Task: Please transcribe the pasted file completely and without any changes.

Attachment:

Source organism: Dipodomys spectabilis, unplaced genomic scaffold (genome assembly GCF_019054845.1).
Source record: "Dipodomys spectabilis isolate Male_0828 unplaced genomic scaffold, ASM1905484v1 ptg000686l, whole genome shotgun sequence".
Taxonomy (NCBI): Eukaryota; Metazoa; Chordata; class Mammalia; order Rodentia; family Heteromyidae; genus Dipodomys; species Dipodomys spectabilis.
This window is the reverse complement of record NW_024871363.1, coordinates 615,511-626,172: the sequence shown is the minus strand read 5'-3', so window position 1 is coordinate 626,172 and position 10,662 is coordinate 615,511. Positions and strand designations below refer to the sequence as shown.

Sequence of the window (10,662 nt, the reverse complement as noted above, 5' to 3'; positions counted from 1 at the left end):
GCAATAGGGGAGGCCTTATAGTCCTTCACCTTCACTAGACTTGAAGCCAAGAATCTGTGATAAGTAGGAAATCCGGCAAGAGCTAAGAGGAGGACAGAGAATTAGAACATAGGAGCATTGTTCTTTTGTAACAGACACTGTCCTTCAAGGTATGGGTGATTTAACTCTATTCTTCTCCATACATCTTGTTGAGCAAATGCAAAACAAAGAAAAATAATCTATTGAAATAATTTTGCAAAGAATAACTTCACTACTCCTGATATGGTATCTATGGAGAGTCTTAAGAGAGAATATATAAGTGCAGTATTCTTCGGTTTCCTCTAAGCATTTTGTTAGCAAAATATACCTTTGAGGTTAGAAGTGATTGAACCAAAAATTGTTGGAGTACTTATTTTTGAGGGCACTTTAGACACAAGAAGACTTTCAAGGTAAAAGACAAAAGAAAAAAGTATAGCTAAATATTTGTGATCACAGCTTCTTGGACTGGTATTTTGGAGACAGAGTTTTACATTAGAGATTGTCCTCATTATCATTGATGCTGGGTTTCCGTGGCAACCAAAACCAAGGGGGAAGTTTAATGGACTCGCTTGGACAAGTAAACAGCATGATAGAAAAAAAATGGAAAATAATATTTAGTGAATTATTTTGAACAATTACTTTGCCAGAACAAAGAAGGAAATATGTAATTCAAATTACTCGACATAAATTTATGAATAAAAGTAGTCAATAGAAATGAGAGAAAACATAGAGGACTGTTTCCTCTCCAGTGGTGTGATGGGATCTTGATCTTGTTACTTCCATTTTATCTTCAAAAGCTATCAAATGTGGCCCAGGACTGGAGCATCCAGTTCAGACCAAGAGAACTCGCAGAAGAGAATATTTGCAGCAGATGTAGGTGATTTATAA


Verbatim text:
Source organism: Dipodomys spectabilis, unplaced genomic scaffold (genome assembly GCF_019054845.1).
Source record: "Dipodomys spectabilis isolate Male_0828 unplaced genomic scaffold, ASM1905484v1 ptg000686l, whole genome shotgun sequence".
Taxonomy (NCBI): Eukaryota; Metazoa; Chordata; class Mammalia; order Rodentia; family Heteromyidae; genus Dipodomys; species Dipodomys spectabilis.
This window is the reverse complement of record NW_024871363.1, coordinates 615,511-626,172: the sequence shown is the minus strand read 5'-3', so window position 1 is coordinate 626,172 and position 10,662 is coordinate 615,511. Positions and strand designations below refer to the sequence as shown.

Sequence of the window (10,662 nt, the reverse complement as noted above, 5' to 3'; positions counted from 1 at the left end):
GCAATAGGGGAGGCCTTATAGTCCTTCACCTTCACTAGACTTGAAGCCAAGAATCTGTGATAAGTAGGAAATCCGGCAAGAGCTAAGAGGAGGACAGAGAATTAGAACATAGGAGCATTGTTCTTTTGTAACAGACACTGTCCTTCAAGGTATGGGTGATTTAACTCTATTCTTCTCCATACATCTTGTTGAGCAAATGCAAAACAAAGAAAAATAATCTATTGAAATAATTTTGCAAAGAATAACTTCACTACTCCTGATATGGTATCTATGGAGAGTCTTAAGAGAGAATATATAAGTGCAGTATTCTTCGGTTTCCTCTAAGCATTTTGTTAGCAAAATATACCTTTGAGGTTAGAAGTGATTGAACCAAAAATTGTTGGAGTACTTATTTTTGAGGGCACTTTAGACACAAGAAGACTTTCAAGGTAAAAGACAAAAGAAAAAAGTATAGCTAAATATTTGTGATCACAGCTTCTTGGACTGGTATTTTGGAGACAGAGTTTTACATTAGAGATTGTCCTCATTATCATTGATGCTGGGTTTCCGTGGCAACCAAAACCAAGGGGGAAGTTTAATGGACTCGCTTGGACAAGTAAACAGCATGATAGAAAAAAAATGGAAAATAATATTTAGTGAATTATTTTGAACAATTACTTTGCCAGAACAAAGAAGGAAATATGTAATTCAAATTACTCGACATAAATTTATGAATAAAAGTAGTCAATAGAAATGAGAGAAAACATAGAGGACTGTTTCCTCTCCAGTGGTGTGATGGGATCTTGATCTTGTTACTTCCATTTTATCTTCAAAAGCTATCAAATGTGGCCCAGGACTGGAGCATCCAGTTCAGACCAAGAGAACTCGCAGAAGAGAATATTTGCAGCAGATGTAGGTGATTTATAA